Goodenough Gismo

  • Gismo39
    This is the classic children's book, Goodenough Gismo, by Richmond I. Kelsey, published in 1948. Nearly unavailable in libraries and the collector's market, it is posted here with love as an "orphan work" so that it may be seen and appreciated -- and perhaps even republished, as it deserves to be. After you read this book, it won't surprise you to learn that Richmond Irwin Kelsey (1905-1987) was an accomplished artist, or that as Dick Kelsey, he was one of the great Disney art directors, breaking your heart with "Pinocchio," "Dumbo," and "Bambi."

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You have presented great coverage of the ID debate, but I wonder this. Has anyone in ID addressed the Kantian philosophical problem with it? Namely that the ordered structures and inherent logic in the human brain is being imposed on the outer environment, not that those structures exist within it? I'm sure this topic has been addressed, but I was curious given your level of literacy on the subject.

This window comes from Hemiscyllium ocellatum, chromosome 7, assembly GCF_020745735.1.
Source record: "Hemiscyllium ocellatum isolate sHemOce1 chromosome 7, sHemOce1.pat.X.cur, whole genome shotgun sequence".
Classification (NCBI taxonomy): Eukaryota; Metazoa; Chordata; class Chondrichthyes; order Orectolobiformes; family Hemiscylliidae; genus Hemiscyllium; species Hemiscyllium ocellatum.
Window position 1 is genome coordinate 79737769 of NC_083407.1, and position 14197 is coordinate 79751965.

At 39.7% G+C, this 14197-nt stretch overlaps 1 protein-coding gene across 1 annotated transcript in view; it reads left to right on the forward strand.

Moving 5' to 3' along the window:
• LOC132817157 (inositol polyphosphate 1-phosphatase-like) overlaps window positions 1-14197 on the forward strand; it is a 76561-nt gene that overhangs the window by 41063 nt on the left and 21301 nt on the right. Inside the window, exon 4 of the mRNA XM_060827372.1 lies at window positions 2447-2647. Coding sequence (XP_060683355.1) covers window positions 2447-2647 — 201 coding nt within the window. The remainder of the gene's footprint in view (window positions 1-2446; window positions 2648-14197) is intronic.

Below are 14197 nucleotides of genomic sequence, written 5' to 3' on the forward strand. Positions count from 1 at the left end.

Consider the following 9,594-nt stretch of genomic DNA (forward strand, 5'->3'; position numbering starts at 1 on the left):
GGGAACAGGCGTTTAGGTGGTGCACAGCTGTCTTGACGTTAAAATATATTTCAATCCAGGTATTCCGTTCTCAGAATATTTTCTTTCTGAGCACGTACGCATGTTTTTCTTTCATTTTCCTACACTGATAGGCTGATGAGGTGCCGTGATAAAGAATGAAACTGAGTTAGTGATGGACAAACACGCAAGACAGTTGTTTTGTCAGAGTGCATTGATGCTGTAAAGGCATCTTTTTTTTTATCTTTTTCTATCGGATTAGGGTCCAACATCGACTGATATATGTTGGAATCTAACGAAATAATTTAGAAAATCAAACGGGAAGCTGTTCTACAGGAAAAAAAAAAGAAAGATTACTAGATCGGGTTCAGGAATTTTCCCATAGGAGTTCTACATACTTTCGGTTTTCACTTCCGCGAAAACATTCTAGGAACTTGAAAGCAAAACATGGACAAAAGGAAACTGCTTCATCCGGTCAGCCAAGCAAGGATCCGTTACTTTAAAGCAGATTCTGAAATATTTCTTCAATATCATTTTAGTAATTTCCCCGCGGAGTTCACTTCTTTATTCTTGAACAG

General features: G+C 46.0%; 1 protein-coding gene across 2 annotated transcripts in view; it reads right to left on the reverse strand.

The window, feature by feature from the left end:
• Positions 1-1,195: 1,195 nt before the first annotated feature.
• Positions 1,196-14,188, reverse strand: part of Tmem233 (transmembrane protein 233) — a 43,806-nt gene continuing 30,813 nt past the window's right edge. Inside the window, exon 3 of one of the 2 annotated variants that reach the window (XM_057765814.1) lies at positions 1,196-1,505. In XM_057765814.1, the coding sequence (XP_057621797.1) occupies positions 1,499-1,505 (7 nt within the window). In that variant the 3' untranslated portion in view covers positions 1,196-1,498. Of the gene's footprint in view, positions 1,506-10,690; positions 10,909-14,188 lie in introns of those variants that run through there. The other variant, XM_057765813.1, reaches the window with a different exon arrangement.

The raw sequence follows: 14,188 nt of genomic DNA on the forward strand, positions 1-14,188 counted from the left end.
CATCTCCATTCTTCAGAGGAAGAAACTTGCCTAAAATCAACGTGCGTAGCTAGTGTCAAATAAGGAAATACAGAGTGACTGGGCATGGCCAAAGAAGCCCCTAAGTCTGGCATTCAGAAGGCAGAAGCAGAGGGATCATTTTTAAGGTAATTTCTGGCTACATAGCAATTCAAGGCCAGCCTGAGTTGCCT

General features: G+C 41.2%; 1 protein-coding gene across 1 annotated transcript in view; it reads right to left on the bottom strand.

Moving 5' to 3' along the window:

Thanks for posting that, and I hope it draws an answer from someone more literate than I am. In fact, maybe I'll take the bull by the horns and forward it to one of my eminent correspondents.

I'm just guessing that they'll say something like this: the "ordered structures and inherent logic in the human brain," whether you think they evolved or were designed, have a necessary correspondence to complexity in the world. That's why the brain "works" to help us understand and innovate, survive and thrive.


I guess you could counter it that way, but the Kantian argument implies the world may not be as ordered as it appears at all, or of even the same nature as it appears. The "nature" and "order" is in a sense in our heads and may not truly exist. Because we cannot step outside of our own senses and the inherent logic in our brain, we can never understand the ontological reality of the world around us.

Our perfect instruments and "science" are really only a projection of ourselves. That's at least the formula Kant created that isolated religion and science originally. Religion to him was something infinite, a reality beyond the grasp of our understanding and senses and thus something unjudgeable by science. The Critique of Pure Reason was meant to put metaphysics to rest, and for a very long time it succeeded.


Please. Kant's basically a solipsist. He can't even validly claim the universe exists. The fact that he writes his philosophy is inconsistent with his philosophy.

Check out Stanley L Jaki's Means to Message.


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